“Fellow-chiefs and brothers, I have pondered with deep solicitude our present condition and the future welfare of our children, as well as of ourselves. I have studied deeply and anxiously, in order to arrive at a true knowledge of the proper course to be pursued to secure to us and our descendants, and even to those around us, the greatest amount of peace, health, happiness, and usefulness. The interests of the Ojebwas and Ottawas are near and dear to my heart; for them I have often passed sleepless nights, and have suffered from an agitated mind. These nations, I am proud to say, are my brothers, many of them bone of my bone; and for them, if needs be, I would willingly sacrifice anything. Brothers, you see my heart.” [Here he held out a piece of white paper, emblematical of a pure heart.]

“Fellow-chiefs and warriors, I have looked over your wigwams throughout Canada, and have come to the conclusion that you are in a warm place [query, too hot to hold you]. The whites are kindling fires all round you [i.e. clearing land].

“One purpose for which you have been called together, is to devise some plan by which we can live together, and become a happy people; so that our dying fires may not go out, i.e. our people become extinct, but may be kindled, and burn brightly, in one place. We now offer you any portion of the land we own in this region, that we may smoke the pipe of peace, and live and die together, and see our children play and be reared on the same spot. We ask no money of you. We love you; and because we love you, and feel for you, we propose this.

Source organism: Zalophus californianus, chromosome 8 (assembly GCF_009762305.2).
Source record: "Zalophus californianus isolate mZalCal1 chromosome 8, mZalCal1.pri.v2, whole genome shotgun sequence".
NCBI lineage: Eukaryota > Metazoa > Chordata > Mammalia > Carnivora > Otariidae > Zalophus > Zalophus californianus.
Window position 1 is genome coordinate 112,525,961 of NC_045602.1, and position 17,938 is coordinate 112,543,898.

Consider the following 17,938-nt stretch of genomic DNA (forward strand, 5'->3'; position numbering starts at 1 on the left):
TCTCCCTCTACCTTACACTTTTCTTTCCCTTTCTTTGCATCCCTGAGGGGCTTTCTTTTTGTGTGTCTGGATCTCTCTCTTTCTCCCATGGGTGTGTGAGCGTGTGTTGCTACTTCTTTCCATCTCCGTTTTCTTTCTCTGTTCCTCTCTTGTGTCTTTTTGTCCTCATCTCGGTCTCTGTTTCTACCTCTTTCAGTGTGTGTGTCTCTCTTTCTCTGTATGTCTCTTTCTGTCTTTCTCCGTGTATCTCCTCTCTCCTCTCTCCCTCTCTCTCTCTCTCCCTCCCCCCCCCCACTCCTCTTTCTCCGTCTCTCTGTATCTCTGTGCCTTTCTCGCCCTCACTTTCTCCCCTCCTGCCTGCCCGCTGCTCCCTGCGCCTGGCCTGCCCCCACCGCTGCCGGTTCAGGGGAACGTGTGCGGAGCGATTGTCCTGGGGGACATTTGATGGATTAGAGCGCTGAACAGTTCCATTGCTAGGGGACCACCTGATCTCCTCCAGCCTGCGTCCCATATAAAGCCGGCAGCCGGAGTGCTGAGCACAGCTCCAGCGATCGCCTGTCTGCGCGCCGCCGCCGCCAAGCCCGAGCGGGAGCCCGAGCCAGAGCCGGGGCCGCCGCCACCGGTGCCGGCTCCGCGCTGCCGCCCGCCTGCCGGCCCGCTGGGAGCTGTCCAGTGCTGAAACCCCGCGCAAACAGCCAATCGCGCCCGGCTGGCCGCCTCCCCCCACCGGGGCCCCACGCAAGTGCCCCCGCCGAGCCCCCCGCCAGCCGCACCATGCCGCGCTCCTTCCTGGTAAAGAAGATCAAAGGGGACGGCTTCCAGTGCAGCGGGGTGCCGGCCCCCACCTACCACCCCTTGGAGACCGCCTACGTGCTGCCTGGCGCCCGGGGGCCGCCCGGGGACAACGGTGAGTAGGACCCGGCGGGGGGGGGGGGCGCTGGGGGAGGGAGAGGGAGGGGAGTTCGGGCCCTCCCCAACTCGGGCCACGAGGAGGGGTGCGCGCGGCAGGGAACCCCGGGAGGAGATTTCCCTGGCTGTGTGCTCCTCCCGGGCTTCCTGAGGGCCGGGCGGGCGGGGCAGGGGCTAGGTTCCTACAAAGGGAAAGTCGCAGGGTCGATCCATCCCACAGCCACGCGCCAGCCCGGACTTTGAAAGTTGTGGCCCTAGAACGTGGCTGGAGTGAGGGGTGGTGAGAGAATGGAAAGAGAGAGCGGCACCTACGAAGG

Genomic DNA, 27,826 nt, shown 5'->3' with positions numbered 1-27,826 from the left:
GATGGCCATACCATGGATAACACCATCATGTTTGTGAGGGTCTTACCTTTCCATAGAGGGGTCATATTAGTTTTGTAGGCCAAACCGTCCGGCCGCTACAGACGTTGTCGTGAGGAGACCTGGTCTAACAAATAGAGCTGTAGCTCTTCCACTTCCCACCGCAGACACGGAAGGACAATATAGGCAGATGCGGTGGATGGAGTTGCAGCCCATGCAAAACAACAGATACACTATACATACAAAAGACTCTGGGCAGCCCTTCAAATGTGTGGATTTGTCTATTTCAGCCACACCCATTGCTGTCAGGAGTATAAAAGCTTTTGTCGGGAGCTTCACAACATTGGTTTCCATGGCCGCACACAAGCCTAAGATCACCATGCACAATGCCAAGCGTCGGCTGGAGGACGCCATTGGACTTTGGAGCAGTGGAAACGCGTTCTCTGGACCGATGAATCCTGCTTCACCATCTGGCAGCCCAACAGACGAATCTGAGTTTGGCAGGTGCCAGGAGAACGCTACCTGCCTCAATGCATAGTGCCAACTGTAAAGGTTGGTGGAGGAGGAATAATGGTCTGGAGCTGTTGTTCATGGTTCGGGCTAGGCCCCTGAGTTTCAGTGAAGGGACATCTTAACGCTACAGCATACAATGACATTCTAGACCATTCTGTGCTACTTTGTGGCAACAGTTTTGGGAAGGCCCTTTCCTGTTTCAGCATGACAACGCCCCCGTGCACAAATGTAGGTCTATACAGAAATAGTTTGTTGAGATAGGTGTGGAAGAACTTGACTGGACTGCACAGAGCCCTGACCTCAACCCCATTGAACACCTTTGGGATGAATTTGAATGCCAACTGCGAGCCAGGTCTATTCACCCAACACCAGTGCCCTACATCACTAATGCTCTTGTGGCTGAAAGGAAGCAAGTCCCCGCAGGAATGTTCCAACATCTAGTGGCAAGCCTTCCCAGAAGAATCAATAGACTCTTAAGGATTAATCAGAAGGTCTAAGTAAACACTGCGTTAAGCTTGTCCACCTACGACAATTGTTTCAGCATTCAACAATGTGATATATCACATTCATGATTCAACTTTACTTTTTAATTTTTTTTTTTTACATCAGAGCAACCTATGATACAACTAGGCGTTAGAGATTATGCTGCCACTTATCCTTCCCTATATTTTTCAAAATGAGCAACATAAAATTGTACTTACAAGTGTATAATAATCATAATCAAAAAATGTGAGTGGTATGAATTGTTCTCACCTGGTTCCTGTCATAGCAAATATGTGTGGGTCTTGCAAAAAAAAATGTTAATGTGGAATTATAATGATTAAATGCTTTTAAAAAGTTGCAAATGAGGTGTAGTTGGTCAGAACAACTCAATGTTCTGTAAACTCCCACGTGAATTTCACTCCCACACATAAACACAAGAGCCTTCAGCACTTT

“My chiefs, brothers, warriors. This morning” [the speaker now pointed with his finger towards the heavens], “look up and see the blue sky: there are no clouds; the sun is bright and clear. Our fathers taught us, that when the sky was without clouds, the Great Spirit was smiling upon them. May he now preside over us, that we may make a long, smooth, and straight path for our children. It is true I seldom see you all, but this morning I shake hands with you all, in my heart.

“Brothers, this is all I have to say.”


"... and aimed a knife at his throat"

The period at which these events are said to have occurred was some sixty or eighty years ago, according to the imperfect chronology of my informant. At first, I hesitated to believe that such horrible deeds as those recorded could have taken place almost within the memory of men. My Indian narrator replied “Indians, no Christians in those days, do worse than that very few years ago, do as bad now in far-west.”

The conversion of the Rice Lake Indians, and the gathering them together in villages, took place, I think, in the year 1825, or thereabouts. The conversion was effected by the preaching of missionaries from the Wesleyan Methodist Church; the village was under the patronage of Captain Anderson, whose descendants inherit much land on the north shore on and about Anderson’s Point, the renowned site of the great battle. The war-weapon and bones of the enemies the Ojebwas are still to be found in this vicinity.